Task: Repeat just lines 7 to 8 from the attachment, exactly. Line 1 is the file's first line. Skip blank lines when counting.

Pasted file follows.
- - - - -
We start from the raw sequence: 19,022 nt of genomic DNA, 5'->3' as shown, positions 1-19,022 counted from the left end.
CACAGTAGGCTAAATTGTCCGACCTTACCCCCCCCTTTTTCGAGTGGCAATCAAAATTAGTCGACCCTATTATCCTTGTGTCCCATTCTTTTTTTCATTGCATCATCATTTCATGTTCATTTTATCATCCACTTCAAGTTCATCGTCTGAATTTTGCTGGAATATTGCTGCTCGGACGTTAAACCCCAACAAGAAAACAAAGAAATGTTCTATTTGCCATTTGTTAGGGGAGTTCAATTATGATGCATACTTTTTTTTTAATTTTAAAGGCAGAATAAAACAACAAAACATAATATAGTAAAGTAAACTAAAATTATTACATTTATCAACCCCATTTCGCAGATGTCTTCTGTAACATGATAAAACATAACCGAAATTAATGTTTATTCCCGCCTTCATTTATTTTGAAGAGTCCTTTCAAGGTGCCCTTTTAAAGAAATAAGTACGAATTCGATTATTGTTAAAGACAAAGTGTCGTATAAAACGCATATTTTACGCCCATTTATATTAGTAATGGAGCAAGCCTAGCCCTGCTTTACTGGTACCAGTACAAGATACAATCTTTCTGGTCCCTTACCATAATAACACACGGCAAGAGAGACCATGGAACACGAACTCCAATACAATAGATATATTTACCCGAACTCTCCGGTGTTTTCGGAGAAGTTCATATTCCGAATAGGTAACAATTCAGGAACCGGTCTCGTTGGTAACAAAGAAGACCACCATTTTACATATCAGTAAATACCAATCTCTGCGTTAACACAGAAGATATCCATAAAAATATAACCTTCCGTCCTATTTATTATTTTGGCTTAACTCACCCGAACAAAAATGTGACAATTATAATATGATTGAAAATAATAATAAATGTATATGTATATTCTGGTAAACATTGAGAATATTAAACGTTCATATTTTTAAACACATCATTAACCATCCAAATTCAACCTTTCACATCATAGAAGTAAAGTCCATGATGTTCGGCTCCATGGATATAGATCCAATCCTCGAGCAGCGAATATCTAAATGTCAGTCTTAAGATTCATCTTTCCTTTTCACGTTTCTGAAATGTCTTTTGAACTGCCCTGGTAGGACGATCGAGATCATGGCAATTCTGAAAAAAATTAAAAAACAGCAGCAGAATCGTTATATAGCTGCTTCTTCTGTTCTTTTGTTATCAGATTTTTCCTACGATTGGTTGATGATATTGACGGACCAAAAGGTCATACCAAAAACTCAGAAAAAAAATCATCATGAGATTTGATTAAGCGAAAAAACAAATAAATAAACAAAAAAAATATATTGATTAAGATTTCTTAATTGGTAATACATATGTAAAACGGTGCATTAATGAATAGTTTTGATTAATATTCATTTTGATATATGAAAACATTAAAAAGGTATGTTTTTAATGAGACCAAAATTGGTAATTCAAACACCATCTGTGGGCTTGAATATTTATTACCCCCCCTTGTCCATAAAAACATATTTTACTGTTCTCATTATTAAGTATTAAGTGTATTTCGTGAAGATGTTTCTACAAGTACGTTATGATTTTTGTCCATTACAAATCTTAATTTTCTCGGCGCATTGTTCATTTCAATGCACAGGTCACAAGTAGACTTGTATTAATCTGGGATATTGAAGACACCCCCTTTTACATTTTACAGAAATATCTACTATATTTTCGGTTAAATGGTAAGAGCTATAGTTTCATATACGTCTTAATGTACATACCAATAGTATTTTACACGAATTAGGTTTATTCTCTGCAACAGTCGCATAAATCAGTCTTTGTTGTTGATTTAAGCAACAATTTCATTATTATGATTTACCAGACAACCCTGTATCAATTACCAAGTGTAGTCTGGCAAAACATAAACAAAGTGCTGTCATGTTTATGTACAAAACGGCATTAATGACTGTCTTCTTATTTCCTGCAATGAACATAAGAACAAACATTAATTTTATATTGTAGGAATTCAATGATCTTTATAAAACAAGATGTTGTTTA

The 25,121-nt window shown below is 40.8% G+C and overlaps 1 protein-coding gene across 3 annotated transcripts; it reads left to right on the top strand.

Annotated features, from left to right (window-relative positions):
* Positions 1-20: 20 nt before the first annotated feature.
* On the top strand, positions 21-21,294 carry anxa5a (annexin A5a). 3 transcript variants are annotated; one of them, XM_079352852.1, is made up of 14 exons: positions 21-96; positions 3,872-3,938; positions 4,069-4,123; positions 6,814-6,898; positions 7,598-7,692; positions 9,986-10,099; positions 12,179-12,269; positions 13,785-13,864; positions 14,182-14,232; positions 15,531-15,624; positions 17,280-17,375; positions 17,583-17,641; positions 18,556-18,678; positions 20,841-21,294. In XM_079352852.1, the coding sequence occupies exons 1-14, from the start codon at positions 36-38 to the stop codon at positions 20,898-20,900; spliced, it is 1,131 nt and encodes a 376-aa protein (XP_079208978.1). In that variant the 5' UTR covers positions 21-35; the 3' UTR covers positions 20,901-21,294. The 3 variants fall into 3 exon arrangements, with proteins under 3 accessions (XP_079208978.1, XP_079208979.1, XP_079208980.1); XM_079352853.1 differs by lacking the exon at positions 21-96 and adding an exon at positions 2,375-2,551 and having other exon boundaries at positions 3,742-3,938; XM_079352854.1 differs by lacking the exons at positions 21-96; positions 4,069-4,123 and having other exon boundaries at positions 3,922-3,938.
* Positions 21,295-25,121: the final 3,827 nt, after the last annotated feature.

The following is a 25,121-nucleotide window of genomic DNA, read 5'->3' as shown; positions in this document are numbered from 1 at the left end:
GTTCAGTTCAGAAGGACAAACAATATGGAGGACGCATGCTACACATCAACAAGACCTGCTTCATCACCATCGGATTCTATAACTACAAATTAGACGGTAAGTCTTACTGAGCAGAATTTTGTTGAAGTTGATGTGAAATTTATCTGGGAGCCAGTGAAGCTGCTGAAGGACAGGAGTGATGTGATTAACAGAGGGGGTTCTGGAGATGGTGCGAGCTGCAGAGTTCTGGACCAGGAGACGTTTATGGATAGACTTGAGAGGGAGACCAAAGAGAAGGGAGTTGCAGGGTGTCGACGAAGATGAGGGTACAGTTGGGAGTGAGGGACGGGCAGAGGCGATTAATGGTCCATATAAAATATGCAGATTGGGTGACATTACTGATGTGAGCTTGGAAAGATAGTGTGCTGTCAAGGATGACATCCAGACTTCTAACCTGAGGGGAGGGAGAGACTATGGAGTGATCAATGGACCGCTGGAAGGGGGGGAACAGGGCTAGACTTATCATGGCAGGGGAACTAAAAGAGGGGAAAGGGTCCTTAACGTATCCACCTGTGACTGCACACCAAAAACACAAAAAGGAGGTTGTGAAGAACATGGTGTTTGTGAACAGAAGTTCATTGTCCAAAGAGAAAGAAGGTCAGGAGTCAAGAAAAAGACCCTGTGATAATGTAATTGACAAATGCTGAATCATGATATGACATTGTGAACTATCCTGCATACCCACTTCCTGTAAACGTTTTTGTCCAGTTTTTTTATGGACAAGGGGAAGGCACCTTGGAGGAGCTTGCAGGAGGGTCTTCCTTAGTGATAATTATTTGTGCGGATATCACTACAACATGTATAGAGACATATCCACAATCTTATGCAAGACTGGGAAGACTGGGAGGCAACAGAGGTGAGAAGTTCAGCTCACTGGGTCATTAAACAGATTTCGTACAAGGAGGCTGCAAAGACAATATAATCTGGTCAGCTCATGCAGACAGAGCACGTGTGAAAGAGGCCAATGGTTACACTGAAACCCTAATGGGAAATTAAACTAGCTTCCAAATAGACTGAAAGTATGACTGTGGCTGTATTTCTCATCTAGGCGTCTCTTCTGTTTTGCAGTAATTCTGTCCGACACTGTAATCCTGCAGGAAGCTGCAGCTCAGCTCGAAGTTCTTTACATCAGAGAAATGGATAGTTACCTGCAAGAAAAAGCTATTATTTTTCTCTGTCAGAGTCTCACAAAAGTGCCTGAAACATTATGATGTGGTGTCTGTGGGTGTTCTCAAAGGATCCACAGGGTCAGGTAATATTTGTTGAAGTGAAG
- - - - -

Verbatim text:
* Positions 21,295-25,121: the final 3,827 nt, after the last annotated feature.

The following is a 25,121-nucleotide window of genomic DNA, read 5'->3' as shown; positions in this document are numbered from 1 at the left end: